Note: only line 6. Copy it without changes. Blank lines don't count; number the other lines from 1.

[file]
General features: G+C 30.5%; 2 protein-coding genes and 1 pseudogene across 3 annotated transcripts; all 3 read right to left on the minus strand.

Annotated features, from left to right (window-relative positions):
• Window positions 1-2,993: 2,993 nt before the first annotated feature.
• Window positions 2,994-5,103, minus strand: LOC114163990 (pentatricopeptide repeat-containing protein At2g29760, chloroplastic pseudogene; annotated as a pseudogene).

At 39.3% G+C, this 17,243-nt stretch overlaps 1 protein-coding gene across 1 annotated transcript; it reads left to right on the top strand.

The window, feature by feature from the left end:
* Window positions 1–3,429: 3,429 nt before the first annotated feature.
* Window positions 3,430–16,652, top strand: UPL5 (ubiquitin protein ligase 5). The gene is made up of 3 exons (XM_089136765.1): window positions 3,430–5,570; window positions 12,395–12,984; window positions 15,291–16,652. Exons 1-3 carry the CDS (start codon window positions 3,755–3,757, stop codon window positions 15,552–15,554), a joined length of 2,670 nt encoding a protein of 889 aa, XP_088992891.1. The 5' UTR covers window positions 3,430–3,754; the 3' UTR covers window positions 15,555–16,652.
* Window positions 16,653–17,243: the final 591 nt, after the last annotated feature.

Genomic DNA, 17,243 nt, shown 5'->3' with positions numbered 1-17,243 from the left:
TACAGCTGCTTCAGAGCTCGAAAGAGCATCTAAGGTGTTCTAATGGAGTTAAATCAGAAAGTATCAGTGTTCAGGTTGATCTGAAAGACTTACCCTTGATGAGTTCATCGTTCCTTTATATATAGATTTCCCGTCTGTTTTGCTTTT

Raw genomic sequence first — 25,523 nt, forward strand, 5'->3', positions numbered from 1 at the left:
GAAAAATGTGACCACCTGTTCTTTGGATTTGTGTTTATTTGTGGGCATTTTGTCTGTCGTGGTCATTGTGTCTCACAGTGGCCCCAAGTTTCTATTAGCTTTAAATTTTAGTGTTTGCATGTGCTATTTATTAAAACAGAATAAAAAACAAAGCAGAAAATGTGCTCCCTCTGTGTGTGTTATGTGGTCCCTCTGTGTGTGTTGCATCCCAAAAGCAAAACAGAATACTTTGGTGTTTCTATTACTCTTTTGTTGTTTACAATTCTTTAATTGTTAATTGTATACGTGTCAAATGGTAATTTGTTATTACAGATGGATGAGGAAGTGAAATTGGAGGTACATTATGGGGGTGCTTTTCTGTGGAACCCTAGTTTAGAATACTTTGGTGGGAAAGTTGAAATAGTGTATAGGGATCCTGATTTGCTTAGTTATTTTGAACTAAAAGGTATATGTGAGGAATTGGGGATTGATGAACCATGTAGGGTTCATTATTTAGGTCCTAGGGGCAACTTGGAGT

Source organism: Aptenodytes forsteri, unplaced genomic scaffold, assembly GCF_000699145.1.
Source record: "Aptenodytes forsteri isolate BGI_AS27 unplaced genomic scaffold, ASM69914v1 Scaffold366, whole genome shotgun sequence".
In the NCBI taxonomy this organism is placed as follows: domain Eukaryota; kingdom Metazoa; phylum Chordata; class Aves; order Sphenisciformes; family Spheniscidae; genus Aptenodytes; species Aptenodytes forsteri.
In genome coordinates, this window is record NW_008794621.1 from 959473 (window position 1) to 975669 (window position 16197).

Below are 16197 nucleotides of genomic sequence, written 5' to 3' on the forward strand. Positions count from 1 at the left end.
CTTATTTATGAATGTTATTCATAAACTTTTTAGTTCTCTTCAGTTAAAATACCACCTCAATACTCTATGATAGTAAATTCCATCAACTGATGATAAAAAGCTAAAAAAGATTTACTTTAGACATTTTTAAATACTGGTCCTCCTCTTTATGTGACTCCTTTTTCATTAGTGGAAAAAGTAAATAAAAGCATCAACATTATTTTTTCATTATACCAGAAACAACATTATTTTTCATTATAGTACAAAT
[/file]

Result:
The window, feature by feature from the left end: